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Love vs. Enabling

anonymous anonymous
My daughter has been to treatment programs, NA groups, jail programs, psych holds for meth psychosis, rehabs, halfway houses and everything you can think of probably more than 20 times. She is a stimulant user of meth and crack. I am the only person that she can still count on in her life because she has lied, betrayed, threatened and verbally abused everyone including me so many times that no one in the family will see her again. Last year I got a restraining order against her after she came over and I caught her stealing items to sell and she got violent when I stopped her. That was really hard to do to my only child. After 20 times of trying am I still enabling her when I help her get into programs to quit? She will still call me every few months and ask for help again and again and it always ends with her getting kicked out of programs for using or just running away. I do not know if I stop helping her? Everyone says I should. Is this a part of letting her hit rock bottom but then what is the point of her hitting rock bottom if she can’t get any help? She is only 27.

Rob Danzman Says...

Dear Anonymous,

I'm so sorry to hear about your struggles with your daughter and wish I had either a quick fix or better news. The bottom line is A) You will always love her because she's your daughter and B) You can not provide enough money, intervention or help to save her (at least not by yourself). This is the point where we (our clinicians) change the conversation from 'intervention for child' to 'boundary setting for parents.' If you were our client, I would help you identify, create and maintain healthy boundaries for yourself - limiting how you respond to your daughter's requests/demands. We already know your daughter will attempt to violate any limit you put into place (we kindly refer to this as negotiating). Let's focus on the person we can control - you. The best control is setting those boundaries you will not cross (ie. sending more money when she calls). This process should not be done alone and should include everyone in your daughter's life with whom you can effectively communicate. The more family and friends adopt this new perspective (set boundaries for the sober people, not the person on drugs) the more effective and (slightly) less stressful your lives will be. WARNING: She will not like this approach and will accuse you of conspiring all her friends and family against her. This is just another form of negotiating, trying to ultimately get money for drugs. When the world is consistent and the boundaries are clear and enforced, she will fight to find any loop pole to get what she wants.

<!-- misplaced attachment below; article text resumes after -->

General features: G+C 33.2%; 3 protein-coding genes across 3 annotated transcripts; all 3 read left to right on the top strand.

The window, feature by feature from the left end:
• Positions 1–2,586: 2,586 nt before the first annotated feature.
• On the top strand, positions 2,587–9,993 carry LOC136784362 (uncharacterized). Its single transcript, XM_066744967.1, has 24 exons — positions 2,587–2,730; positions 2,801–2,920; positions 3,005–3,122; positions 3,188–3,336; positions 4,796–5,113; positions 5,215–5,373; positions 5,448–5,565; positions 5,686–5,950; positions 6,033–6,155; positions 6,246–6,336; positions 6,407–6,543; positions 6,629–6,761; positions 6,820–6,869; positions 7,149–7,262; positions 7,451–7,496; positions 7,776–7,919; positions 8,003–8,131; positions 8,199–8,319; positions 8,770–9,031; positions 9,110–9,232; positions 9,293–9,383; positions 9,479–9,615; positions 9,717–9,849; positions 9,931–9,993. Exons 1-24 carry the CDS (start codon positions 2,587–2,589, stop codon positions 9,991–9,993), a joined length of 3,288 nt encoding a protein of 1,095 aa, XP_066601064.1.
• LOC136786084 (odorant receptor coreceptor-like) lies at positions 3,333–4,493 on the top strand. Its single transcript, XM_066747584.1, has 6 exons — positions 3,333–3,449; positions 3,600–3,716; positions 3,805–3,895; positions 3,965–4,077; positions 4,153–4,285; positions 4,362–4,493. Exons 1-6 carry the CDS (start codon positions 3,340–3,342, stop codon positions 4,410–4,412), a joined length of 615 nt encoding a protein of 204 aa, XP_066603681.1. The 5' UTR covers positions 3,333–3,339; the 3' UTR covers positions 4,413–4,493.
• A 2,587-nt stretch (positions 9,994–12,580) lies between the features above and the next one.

As for your daughter. If she were our client, we would contact a magistrate/judge and have her involuntarily placed in long (and I mean really long term) residential treatment. She clearly did not have a long enough treatment with the right therapy and the right team. While the brain's ability to heal is amazing, there are some of us that require a significantly longer period without drugs in our system before our neurons can rewire. 

In summary:

1) No, you can not change her. Yes, it is kind of enabling for you (and anyone else) to give her money. Focus on setting rules/boundaries/limits with yourself and others related to what you will give to her and when you will give it. Example: Commit to yourself you will only give her food, water, rides, clothing - No money, no access in your home, and nothing of significant value (she'll sell it for quick cash). 

2) Your daughter is not dead. There is hope. She just needs a different set of supports/interventions than what have been previously tried. 

I hope this information provides some perspective on a terrible situation which is not your fault. Best of luck. 

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Page last updated Oct 24, 2013

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